Un Peu de Math
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At first sight this seemed quite diffficult, and Granville launched a math [Note to my readers: this post is unusually technical. However,, it only uses high school mathematics, and it is self contained.] The ProblemLet me state the definition of q here. Let x be a permutation of the integers from 0 to n-1: x is a function such that x(i) is in the set {0,1,...,n-1} for all i in that set. Furthermore, x(i) is different from x(j) whenever i is different from j. In what follows all permutations are permutations of 0..n-1. We define three functions of x, where |a| stands for the absolute value of a: u(x) = sum_{i} |x(i) - i| v(x) = sum_{i} |(x(i) - (n-1- i)| t(x) = min( u(x), v(x) ). Let q(n) be the maximum of t(x) over all permutations x. The problem is to compute q(n) for all n We will first give our answer, then provide the proof that the answer is correct.
The AnswerLet m be the quotient and let r be the remainder of the Euclidean division of n by 4: n = 4m + r, 0 <= r < 4. Let (1) p(n) = 6m^{2} + 3mr + r(r-1)/2 We prove the following two equalities in this post: (2) q(n) = p(n) if p(n) is even (3) q(n) = p(n) - 1 if p(n) is odd Let's make some observations before providing the proof. First, p(n) is even if r=0, or if r=1 and m is even, or if r=3 and m is odd; p(n) is odd if r=2, or if r=1 and m is odd, or if r=3 and m is even. Second, using m= (n-r)/4 we get p(n) = 3m(2m+r)+ r(r-1)/2 = 3[(n-r)/4][(n-r)/2 + r] + r(r-1)/2 = 3/8 (n-r)(n + r)+ r(r-1) = 3/8 (n^{2} - r^{2}) + r(r-1)/2 Hence p(n) = 3/8 n^{2}-1/8 r^{2} + 1/2 r Therefore, p(n) and q(n) are asymptotically equal to 3n^{2}/8 Third, we can explicitly compute q(n) in term of n. The values are provided in Table 1. ( n modulo 8 is the remainder of n in the Euclidean division of n by 8.)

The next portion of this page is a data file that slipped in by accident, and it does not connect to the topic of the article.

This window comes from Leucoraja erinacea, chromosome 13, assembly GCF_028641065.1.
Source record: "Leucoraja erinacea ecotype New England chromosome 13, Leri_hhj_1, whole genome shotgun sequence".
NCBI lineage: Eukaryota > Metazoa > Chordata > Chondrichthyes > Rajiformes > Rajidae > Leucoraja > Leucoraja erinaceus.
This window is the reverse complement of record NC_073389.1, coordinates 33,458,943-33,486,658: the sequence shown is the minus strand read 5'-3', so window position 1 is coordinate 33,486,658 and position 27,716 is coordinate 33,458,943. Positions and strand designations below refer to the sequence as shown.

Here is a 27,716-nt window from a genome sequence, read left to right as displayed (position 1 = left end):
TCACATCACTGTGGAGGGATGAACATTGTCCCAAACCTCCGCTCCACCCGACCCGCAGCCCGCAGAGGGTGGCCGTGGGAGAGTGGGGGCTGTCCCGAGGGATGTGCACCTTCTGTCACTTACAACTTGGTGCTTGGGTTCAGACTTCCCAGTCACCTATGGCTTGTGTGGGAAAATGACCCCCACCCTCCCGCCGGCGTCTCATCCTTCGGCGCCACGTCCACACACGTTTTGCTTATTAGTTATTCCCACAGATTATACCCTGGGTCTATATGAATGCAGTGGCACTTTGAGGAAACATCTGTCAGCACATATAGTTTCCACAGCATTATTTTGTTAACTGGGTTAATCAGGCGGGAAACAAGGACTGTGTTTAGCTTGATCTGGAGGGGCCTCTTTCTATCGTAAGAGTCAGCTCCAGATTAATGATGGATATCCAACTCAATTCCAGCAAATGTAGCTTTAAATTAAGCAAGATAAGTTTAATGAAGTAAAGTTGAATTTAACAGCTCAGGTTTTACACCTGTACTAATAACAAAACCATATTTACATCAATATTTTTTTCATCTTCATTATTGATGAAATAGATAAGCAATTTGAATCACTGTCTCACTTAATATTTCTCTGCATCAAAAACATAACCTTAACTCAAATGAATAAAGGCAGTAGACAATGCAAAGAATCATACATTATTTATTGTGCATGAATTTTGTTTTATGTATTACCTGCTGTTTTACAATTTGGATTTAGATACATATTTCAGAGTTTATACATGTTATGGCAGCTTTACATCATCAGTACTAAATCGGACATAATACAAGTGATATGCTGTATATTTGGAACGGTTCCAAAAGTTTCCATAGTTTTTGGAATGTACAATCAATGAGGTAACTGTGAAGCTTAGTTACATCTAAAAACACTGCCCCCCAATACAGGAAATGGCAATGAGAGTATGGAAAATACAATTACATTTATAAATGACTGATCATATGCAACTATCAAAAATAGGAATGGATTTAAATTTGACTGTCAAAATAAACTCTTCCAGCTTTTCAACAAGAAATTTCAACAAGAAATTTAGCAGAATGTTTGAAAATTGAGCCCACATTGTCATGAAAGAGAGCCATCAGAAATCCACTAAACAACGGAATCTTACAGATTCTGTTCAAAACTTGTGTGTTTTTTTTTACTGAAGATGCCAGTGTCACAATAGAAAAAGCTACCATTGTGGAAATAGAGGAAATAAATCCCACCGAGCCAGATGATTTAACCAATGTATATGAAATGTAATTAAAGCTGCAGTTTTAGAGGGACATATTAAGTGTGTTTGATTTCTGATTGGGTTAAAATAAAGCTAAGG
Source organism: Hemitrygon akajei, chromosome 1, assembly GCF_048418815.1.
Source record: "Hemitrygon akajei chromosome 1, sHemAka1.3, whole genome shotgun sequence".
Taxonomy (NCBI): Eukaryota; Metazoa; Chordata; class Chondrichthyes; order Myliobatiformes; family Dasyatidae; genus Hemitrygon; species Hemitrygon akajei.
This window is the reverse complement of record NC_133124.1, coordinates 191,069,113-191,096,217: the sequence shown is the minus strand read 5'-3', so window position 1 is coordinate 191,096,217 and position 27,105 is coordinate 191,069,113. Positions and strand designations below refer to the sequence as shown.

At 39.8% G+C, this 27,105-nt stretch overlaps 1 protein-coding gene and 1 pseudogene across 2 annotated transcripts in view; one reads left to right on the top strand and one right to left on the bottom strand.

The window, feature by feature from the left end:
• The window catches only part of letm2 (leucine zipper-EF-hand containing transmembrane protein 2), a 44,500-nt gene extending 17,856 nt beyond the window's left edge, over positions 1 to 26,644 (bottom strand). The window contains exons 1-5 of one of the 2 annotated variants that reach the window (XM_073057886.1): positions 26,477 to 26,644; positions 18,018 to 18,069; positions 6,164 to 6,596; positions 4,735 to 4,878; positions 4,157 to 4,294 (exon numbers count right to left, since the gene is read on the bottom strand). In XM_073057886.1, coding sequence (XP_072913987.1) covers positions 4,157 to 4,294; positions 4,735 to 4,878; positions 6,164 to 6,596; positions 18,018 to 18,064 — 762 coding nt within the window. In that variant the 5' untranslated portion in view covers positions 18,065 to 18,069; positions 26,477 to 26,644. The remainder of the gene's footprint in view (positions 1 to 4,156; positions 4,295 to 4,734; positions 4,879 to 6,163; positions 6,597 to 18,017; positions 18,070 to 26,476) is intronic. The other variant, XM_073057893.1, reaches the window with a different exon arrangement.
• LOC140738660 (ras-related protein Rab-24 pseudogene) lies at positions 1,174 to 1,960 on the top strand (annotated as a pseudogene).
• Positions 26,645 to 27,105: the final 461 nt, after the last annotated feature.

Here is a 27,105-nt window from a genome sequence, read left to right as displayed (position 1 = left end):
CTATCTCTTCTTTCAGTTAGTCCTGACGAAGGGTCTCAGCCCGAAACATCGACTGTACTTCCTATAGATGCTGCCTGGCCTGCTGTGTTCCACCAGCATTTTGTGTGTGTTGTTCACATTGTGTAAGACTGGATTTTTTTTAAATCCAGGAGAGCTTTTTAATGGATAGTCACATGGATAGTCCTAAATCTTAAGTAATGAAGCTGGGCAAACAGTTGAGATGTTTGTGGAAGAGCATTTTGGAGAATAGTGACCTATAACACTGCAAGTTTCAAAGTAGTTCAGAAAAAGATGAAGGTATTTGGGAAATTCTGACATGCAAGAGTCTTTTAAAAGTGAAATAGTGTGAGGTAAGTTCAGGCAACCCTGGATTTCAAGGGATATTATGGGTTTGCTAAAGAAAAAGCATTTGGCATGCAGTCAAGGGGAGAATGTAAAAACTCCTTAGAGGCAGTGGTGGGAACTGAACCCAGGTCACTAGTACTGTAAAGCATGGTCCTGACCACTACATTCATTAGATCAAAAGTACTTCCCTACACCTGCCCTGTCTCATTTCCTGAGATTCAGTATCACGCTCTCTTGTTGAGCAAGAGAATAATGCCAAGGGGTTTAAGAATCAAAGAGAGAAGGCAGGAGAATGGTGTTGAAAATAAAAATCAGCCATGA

Table 1. Value of p(n) and q(n) for all n Let us show how to compute the case n modulo 8 = 5, the other cases being similar. In this case n = 8a+5 for some a, m = 2a+1, and r = 1. We have r=1 and m odd, hence p(n) is odd, and q(n) = p(n) - 1 = 3/8 (n^{2} - r^{2}) +r(r-1)/2 - 1 = 3/8 (n^{2}- 1) - 1
An Upper BoundLet's now provide the proof of equalities (2) and (3). We first prove that q(n) <= p(n) Let x be a permutation, and let w(x) = u(x) + v(x). By definition of t, 2 t(x) <= u(x) + v(x) = w(x) We have w(x) = sum_i f(i,x(i)) , where f(i,j) = |j - i| + |j - (n-1-i)| Let's compute the value f(i,j) for each cell (i,j) of the n by n square. It is easy to check that the cells having the same value are arranged in concentric rings as depicted in Fig. 1. The ring R_{k} is the set of cells (i,j) such that one of the following conditions is true (i) k <= i <= n-1-k & j = k (ii) k <= i <= n-1-k & j = n-1-k (ii) k <= j <= n-1-k & i = k (iv) k <= j <= n-1-k & i = n-1-k The value of f for the cells in R_{k} is n-1-2k Figure 1. Value of f over the nxn square. The blue region is the ring R_{k}. The value of the cells in R_{k} is n-1-2k A permutation x defines a set of n cells in the square such that there is exactly one cell per row, and exactly one cell per column. This set is { (i,x(i)) | 0 <= i < n}. Note that there are at most 4 such cells in a given ring (at most one for each side of the ring). Finding the maximum of w(x) over all permutations amounts to selecting such set that maximizes the sum of the value of its cells. Since the value of cells in rings decreases with k, the maximum is obtained by selecting as many cells as possible from the rings in increasing values of k. It means selecting 4 cells in each of the first m rings then r cells in the m-th ring. Therefore w(x) <= r(n-1-2m) + 4 sum_{0<=k<m}(n-1-2k) Elementary calculus yields r(n-1-2m) + 4 sum_{0<=k<m}(n-1-2k) = r(4m + r - 1 - 2m) + 4m(n-1) - 8 sum_{0<=k<m}k = r(2m + r - 1) + 4m(4m + r -1) - 4m(m-1) = 12 m^{2} + 6 mr + r(r-1) Therefore, we have w(x) <= 2p(n) where p(n) = 6 m^{2} + 3 mr + r(r-1)/2 Then t(x) <= w(x)/2 <= p(n) The above is valid for any permutation x, which entails (4) q(n) <= p(n)